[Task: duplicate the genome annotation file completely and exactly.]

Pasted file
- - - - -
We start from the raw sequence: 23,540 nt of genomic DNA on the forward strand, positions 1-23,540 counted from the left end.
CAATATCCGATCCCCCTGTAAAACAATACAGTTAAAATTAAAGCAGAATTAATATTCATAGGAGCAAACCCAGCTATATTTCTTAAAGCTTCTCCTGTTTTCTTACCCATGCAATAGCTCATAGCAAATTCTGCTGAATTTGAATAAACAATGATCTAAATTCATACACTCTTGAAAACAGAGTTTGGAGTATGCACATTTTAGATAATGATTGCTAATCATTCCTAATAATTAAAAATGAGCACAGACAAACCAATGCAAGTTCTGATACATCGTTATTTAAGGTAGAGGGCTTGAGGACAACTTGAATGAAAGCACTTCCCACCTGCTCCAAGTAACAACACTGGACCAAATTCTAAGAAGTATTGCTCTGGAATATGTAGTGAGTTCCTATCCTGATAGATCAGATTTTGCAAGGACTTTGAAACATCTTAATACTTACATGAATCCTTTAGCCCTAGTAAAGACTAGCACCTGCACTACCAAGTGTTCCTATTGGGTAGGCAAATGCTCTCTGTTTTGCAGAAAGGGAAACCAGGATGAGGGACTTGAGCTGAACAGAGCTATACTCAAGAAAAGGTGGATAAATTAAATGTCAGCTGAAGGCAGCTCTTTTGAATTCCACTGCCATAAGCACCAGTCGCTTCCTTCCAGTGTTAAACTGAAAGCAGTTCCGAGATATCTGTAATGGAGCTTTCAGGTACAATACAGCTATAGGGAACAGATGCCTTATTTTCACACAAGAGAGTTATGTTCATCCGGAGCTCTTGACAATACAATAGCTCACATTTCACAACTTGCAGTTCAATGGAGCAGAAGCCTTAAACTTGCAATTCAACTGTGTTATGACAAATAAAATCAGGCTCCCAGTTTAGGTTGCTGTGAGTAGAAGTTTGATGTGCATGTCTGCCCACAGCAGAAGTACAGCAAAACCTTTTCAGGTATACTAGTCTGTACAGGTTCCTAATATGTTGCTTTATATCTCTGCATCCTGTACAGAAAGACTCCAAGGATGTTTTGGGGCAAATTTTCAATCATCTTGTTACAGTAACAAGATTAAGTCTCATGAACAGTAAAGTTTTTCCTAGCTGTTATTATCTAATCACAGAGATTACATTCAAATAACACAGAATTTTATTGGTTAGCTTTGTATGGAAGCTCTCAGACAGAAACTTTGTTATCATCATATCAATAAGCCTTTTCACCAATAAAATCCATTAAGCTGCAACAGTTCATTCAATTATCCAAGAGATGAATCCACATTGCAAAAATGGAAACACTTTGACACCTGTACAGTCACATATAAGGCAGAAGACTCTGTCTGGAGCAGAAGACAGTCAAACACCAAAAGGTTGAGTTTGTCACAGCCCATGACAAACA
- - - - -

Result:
We start from the raw sequence: 23,540 nt of genomic DNA on the forward strand, positions 1-23,540 counted from the left end.
CAATATCCGATCCCCCTGTAAAACAATACAGTTAAAATTAAAGCAGAATTAATATTCATAGGAGCAAACCCAGCTATATTTCTTAAAGCTTCTCCTGTTTTCTTACCCATGCAATAGCTCATAGCAAATTCTGCTGAATTTGAATAAACAATGATCTAAATTCATACACTCTTGAAAACAGAGTTTGGAGTATGCACATTTTAGATAATGATTGCTAATCATTCCTAATAATTAAAAATGAGCACAGACAAACCAATGCAAGTTCTGATACATCGTTATTTAAGGTAGAGGGCTTGAGGACAACTTGAATGAAAGCACTTCCCACCTGCTCCAAGTAACAACACTGGACCAAATTCTAAGAAGTATTGCTCTGGAATATGTAGTGAGTTCCTATCCTGATAGATCAGATTTTGCAAGGACTTTGAAACATCTTAATACTTACATGAATCCTTTAGCCCTAGTAAAGACTAGCACCTGCACTACCAAGTGTTCCTATTGGGTAGGCAAATGCTCTCTGTTTTGCAGAAAGGGAAACCAGGATGAGGGACTTGAGCTGAACAGAGCTATACTCAAGAAAAGGTGGATAAATTAAATGTCAGCTGAAGGCAGCTCTTTTGAATTCCACTGCCATAAGCACCAGTCGCTTCCTTCCAGTGTTAAACTGAAAGCAGTTCCGAGATATCTGTAATGGAGCTTTCAGGTACAATACAGCTATAGGGAACAGATGCCTTATTTTCACACAAGAGAGTTATGTTCATCCGGAGCTCTTGACAATACAATAGCTCACATTTCACAACTTGCAGTTCAATGGAGCAGAAGCCTTAAACTTGCAATTCAACTGTGTTATGACAAATAAAATCAGGCTCCCAGTTTAGGTTGCTGTGAGTAGAAGTTTGATGTGCATGTCTGCCCACAGCAGAAGTACAGCAAAACCTTTTCAGGTATACTAGTCTGTACAGGTTCCTAATATGTTGCTTTATATCTCTGCATCCTGTACAGAAAGACTCCAAGGATGTTTTGGGGCAAATTTTCAATCATCTTGTTACAGTAACAAGATTAAGTCTCATGAACAGTAAAGTTTTTCCTAGCTGTTATTATCTAATCACAGAGATTACATTCAAATAACACAGAATTTTATTGGTTAGCTTTGTATGGAAGCTCTCAGACAGAAACTTTGTTATCATCATATCAATAAGCCTTTTCACCAATAAAATCCATTAAGCTGCAACAGTTCATTCAATTATCCAAGAGATGAATCCACATTGCAAAAATGGAAACACTTTGACACCTGTACAGTCACATATAAGGCAGAAGACTCTGTCTGGAGCAGAAGACAGTCAAACACCAAAAGGTTGAGTTTGTCACAGCCCATGACAAACA